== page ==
INTERNATIONAL RELATIONS: Fiji's political and economic relations with its regional neighbours will continue to improve in the forecast period. The Vuvale Partnership between Australia and Fiji (vuvale means "family" in Fijian) will underpin greater security co-operation, stronger economic ties and more frequent ministerial contact between the two countries. Australia provided assistance in the aftermath of Cyclone Harold, which struck parts of Fiji in April 2020. Australia has also pledged to assist with coronavirus immunisation; however, given global vaccine shortages and the need to vaccinate its own population, this could be many months away. Mr Bainimarama's criticism of the Australian government's reluctance to take greater action on climate change, which the Pacific Islands see as the biggest threat to their future, will remain an irritant to otherwise deepening bilateral relations.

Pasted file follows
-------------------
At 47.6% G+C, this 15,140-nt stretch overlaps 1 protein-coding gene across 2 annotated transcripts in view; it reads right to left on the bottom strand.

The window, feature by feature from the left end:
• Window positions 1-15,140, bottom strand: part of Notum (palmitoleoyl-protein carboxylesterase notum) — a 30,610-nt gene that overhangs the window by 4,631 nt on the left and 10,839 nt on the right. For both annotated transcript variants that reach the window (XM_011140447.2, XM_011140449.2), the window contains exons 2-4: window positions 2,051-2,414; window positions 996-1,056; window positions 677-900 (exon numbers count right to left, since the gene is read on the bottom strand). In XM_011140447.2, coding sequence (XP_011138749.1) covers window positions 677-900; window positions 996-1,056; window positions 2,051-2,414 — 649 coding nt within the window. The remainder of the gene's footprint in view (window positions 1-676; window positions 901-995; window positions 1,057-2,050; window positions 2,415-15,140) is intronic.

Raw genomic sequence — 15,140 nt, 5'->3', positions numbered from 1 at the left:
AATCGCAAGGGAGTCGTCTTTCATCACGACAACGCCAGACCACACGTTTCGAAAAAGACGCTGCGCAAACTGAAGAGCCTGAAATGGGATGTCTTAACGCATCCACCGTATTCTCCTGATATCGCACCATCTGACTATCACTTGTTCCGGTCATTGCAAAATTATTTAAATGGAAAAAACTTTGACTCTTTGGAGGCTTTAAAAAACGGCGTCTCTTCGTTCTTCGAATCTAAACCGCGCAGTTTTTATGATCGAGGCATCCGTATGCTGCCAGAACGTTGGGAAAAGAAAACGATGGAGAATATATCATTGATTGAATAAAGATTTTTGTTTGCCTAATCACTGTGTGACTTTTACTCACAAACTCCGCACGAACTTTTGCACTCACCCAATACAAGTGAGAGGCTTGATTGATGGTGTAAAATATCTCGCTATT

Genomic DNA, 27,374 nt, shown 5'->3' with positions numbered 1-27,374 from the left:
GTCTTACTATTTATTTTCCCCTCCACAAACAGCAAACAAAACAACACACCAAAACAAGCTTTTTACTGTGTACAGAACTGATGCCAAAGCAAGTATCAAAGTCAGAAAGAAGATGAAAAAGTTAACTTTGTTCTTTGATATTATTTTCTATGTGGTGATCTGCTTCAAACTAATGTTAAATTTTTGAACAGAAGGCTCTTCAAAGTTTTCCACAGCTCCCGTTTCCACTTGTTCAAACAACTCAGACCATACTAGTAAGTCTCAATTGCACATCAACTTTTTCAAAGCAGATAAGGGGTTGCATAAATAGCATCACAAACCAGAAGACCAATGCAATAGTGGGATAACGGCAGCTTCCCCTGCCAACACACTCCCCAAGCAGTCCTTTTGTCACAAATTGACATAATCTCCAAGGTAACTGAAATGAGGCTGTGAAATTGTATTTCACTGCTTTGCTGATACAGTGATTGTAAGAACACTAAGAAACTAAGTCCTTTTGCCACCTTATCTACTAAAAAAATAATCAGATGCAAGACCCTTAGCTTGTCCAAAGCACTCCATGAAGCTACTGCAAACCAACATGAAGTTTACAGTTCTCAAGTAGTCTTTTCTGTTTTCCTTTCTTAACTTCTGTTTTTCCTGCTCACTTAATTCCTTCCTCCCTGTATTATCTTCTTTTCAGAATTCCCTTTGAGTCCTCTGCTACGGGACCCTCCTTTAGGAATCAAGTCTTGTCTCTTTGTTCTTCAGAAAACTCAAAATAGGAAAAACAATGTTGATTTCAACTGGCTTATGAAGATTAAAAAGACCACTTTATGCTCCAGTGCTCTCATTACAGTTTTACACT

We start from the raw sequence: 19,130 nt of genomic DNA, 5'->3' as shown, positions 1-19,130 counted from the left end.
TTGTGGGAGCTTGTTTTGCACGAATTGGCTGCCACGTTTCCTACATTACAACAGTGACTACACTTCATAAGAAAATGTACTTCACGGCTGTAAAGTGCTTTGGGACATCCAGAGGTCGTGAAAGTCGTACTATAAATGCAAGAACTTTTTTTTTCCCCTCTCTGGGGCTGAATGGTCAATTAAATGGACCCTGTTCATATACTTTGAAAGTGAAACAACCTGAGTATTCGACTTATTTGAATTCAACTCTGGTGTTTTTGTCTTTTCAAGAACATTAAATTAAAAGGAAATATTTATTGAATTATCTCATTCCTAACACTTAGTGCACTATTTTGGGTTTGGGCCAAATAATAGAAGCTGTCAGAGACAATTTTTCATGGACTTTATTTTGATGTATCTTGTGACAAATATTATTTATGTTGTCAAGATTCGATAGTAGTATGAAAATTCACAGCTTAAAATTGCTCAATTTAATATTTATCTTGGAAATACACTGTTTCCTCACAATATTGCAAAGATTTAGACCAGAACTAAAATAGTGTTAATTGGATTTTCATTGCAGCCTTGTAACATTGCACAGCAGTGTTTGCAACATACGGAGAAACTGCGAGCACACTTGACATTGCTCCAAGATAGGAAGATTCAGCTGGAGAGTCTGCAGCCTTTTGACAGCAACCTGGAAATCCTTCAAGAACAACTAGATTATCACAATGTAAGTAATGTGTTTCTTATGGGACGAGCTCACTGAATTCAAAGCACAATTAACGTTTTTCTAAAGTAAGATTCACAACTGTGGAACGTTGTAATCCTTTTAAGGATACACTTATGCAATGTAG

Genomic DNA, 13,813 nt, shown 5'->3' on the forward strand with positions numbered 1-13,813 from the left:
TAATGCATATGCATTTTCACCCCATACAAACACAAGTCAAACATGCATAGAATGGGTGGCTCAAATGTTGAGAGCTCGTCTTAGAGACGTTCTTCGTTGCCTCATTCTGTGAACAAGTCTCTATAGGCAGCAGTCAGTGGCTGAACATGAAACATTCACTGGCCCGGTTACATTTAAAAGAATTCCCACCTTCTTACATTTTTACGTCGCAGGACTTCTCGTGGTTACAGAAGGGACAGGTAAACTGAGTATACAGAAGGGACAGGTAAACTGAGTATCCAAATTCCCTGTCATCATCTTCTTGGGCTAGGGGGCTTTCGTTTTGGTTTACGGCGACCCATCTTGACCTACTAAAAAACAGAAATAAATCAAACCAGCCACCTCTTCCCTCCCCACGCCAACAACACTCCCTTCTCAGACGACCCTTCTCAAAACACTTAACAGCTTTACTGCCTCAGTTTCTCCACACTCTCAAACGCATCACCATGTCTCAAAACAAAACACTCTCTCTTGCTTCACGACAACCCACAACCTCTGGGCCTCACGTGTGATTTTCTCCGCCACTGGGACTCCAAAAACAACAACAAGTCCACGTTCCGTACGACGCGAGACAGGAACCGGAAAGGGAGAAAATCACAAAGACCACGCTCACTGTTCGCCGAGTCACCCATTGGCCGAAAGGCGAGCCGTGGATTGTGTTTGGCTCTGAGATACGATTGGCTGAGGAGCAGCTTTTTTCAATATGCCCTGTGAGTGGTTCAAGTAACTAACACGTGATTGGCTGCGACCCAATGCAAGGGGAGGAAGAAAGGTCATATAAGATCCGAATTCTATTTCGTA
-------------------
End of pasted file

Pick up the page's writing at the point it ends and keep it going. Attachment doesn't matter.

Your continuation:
POLICY TRENDS: Government policy in 2021-22 will focus on managing the fallout for the tourism sector and the wider economy from the global pandemic, and supporting the eventual recovery. Government revenue has plunged as a result of the economic slump and tax cuts to aid the business sector (particularly tourism operators), and will recover only gradually. The budget for fiscal year 2020/21 (August-July) halved the airport departure tax, scrapped the 6% service turnover tax and cut the environment and climate adaptation levy to 5%. Tax write-offs for business investment have been enhanced, stamp duty abolished, and customs duties on numerous products reduced to prop up demand. Pandemic relief payments through unemployment assistance and pension withdrawals have been extended into 2021, and the government is rolling out a F$60m (US$29.4m) tourism recovery package. The government will provide some additional fiscal support in the 2021/22 budget, which will be tabled in June, although options will be limited given the heavy toll on the public finances so far.